The Allure of Kaokoland

PUBLISHED 24 OCT 2016   

Often described as one of the last truly wild areas of southern Africa, Kaokoland is a wilderness with small isolated communities living a subsistence existence off the land.

Kaokoland stretches from the Hoanib River in the south to the Kunene River in the north, which lies on the border between Namibia and Angola. 

Here the vast expanse of wide open plains interspersed with dry river beds supports desert elephants, a variety of plants and animals that have adapted to this harsh environment, as well as the indigenous Himba people who live in a delicate balance with the ecosystem by taking only what they need and living in harmony with their surroundings. 

This vast landscape is sparsely populated, with a population density of just one person for every 2km², roughly a third of which consist of local Himba.

The Kaokoland is the place where Namibian's head to when they want to get away from it all — you would be well advised to take a leaf out of their book and add it to your bucket list. Now.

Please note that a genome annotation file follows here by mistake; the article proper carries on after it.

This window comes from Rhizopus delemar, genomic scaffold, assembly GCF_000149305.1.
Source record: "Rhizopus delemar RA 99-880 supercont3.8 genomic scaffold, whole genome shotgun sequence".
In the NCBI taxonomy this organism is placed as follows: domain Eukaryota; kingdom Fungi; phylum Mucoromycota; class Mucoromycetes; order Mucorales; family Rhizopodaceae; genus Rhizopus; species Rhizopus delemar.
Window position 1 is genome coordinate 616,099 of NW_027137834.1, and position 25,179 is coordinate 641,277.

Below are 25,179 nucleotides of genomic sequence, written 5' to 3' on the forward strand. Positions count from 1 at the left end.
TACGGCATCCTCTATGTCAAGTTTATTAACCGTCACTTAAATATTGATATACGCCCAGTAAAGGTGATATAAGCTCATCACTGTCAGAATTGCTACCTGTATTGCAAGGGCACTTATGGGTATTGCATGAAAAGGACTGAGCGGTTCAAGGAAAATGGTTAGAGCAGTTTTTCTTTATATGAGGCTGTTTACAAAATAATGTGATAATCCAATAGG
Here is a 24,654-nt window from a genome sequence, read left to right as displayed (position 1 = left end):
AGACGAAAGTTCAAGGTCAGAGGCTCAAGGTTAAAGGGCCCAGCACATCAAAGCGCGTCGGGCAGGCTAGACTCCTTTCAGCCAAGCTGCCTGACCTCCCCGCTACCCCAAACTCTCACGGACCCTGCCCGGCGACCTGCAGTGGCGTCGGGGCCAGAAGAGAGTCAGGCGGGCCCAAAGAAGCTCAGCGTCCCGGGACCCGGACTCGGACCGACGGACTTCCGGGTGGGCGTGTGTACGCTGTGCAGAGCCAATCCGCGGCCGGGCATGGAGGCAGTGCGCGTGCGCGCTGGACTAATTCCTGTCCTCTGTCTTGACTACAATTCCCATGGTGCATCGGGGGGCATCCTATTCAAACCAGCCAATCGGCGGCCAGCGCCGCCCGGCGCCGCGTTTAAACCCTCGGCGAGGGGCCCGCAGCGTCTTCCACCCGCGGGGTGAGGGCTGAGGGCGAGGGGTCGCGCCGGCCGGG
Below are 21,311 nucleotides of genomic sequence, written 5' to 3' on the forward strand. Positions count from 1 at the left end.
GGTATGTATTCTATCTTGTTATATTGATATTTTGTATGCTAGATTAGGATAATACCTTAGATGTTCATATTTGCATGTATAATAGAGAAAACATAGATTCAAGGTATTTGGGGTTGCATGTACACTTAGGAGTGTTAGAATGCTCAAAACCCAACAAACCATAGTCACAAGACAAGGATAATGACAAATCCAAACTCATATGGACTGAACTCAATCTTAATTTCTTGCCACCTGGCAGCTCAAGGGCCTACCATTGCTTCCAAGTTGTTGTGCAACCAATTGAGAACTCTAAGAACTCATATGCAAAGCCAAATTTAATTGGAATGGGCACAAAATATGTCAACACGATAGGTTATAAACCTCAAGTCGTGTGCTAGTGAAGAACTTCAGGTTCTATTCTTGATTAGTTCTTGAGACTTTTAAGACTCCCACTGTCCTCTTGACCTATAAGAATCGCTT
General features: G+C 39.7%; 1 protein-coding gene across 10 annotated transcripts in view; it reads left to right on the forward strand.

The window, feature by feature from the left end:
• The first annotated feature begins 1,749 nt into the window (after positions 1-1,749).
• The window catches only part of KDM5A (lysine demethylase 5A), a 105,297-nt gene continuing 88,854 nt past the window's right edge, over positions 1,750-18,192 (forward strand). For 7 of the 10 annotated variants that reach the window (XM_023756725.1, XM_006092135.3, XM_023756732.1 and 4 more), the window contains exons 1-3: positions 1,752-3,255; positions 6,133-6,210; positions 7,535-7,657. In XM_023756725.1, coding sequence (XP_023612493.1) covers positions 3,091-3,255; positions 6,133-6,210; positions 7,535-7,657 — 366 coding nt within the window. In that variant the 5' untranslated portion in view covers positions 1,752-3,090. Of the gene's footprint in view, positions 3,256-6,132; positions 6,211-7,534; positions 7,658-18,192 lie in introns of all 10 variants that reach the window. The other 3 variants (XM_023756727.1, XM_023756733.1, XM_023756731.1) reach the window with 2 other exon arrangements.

Himba Maiden / Source

For thrill seekers, a white water rafting or canoe trip down the Kunene River offers an adventurous way to explore the area. Trips are normally conducted on the 120 kilometer stretch of river starting at Ruacana and ending at Epupa Falls. Adrenalin junkies will enjoy negotiating several rapids found along the river which spices things up a little.

For an interesting stay, why not spend a night or two at the Sesfontein Fort, situated close to Warmquelle hot water spring. The Sesfontein fort is a historical monument that was built over a hundred years ago and has since been restored and equipped as tourist accommodation. It originally served as a police outpost manned by German police officers whose primary duties were to combat rhino and elephant poaching and weapons smuggling. 

Sesfontein Fort Lodge / Source

If you are more inclined to watching the unique beauty of the Kaokaland wildlife then you should not miss the desert elephants! These amazing animals have specially adapted to the arid desert conditions by going without water for several days at a time and digging deep holes in search of water. Sadly their numbers have been decimated by drought and the heavy threat posed by poachers who target elephants for their ivory, with numbers dropping from around 300 in 1970 to 70 in 1983. 

Desert Elephant / Source

Similarly, black rhino populations in the Kaokoland have almost been wiped out by poachers, who target them for their horns. Conservation organizations in the region are doing their level best to ensure the survival of these truly unique wild animals.

Black Rhino / Source